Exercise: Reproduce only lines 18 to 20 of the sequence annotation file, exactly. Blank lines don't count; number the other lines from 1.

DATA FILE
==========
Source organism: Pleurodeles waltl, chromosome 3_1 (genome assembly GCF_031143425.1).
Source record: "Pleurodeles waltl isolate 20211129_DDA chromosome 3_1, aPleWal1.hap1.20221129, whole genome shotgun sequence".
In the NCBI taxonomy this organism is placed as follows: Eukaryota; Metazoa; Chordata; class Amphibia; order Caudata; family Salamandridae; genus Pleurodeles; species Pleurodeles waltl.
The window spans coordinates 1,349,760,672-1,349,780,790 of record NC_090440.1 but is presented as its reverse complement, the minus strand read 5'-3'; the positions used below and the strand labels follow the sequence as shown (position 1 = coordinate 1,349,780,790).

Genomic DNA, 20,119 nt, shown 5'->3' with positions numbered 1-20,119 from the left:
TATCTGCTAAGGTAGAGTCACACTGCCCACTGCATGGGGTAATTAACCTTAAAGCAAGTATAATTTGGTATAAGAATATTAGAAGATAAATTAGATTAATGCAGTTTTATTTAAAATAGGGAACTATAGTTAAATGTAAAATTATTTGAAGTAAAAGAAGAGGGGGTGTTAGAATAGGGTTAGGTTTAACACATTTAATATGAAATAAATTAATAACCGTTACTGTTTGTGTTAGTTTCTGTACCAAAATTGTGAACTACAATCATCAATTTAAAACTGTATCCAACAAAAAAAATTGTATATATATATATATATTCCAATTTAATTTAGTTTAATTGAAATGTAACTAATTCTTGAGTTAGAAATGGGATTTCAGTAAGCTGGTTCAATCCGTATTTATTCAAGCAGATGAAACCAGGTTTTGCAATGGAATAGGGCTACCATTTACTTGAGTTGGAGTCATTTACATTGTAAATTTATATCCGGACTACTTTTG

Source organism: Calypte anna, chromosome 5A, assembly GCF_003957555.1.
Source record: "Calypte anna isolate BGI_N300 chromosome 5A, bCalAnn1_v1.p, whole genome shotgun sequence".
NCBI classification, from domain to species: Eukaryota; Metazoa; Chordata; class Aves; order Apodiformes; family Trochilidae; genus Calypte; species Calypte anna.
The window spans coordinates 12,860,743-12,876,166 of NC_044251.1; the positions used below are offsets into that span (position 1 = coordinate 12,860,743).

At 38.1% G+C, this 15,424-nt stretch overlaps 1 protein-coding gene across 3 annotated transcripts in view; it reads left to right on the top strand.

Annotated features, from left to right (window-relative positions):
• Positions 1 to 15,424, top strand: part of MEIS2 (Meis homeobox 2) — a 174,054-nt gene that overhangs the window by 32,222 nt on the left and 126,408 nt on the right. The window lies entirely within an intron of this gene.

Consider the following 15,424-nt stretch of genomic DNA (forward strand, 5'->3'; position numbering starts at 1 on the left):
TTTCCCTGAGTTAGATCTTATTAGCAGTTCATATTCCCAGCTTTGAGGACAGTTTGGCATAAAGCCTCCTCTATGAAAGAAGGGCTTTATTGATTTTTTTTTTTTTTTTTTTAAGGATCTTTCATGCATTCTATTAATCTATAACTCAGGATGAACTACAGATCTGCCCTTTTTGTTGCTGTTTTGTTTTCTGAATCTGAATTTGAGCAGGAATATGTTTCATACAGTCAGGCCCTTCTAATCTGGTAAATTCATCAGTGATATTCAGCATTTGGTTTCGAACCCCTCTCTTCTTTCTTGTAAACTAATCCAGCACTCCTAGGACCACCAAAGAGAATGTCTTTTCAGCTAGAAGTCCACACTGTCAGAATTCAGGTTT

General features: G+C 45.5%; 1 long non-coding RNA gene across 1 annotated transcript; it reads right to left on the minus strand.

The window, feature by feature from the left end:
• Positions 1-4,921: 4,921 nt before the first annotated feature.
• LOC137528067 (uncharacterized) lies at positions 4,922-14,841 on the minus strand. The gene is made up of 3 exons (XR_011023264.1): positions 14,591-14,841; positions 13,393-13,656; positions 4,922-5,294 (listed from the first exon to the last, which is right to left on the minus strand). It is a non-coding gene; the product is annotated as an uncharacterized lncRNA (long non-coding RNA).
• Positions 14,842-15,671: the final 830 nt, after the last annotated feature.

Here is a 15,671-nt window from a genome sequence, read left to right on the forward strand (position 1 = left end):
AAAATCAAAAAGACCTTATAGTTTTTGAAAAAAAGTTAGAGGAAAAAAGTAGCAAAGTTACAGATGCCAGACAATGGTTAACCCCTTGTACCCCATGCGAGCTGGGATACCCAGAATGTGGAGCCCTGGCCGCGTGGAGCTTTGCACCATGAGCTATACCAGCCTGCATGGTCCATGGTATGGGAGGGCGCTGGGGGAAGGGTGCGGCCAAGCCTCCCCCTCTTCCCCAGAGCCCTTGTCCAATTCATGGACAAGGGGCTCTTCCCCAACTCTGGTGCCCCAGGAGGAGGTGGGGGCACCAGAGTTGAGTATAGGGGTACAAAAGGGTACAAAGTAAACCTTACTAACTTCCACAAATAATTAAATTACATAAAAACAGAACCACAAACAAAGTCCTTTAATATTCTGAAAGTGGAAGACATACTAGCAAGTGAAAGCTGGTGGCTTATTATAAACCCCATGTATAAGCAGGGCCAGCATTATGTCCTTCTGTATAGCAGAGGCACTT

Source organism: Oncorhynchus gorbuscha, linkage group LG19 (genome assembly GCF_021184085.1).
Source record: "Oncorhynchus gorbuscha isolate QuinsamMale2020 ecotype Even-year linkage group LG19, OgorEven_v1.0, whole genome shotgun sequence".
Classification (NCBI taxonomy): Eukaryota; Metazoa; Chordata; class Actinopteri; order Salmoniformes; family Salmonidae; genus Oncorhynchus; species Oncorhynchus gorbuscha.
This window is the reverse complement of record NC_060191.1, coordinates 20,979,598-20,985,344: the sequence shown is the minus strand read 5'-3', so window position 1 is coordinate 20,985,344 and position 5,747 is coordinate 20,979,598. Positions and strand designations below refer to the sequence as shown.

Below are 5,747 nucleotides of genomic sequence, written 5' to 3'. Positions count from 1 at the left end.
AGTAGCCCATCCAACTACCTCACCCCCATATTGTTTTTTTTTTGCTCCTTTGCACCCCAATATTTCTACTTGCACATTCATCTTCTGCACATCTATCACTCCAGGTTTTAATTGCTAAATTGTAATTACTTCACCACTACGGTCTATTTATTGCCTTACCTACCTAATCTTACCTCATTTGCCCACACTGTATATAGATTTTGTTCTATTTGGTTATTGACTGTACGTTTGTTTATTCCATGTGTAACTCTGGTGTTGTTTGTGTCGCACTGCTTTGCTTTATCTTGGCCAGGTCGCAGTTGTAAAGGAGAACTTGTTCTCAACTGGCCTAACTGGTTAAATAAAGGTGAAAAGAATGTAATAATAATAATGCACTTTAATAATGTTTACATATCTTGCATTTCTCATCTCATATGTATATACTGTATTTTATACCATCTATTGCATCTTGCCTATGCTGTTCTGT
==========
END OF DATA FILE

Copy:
• Positions 1-4,921: 4,921 nt before the first annotated feature.
• LOC137528067 (uncharacterized) lies at positions 4,922-14,841 on the minus strand. The gene is made up of 3 exons (XR_011023264.1): positions 14,591-14,841; positions 13,393-13,656; positions 4,922-5,294 (listed from the first exon to the last, which is right to left on the minus strand). It is a non-coding gene; the product is annotated as an uncharacterized lncRNA (long non-coding RNA).
• Positions 14,842-15,671: the final 830 nt, after the last annotated feature.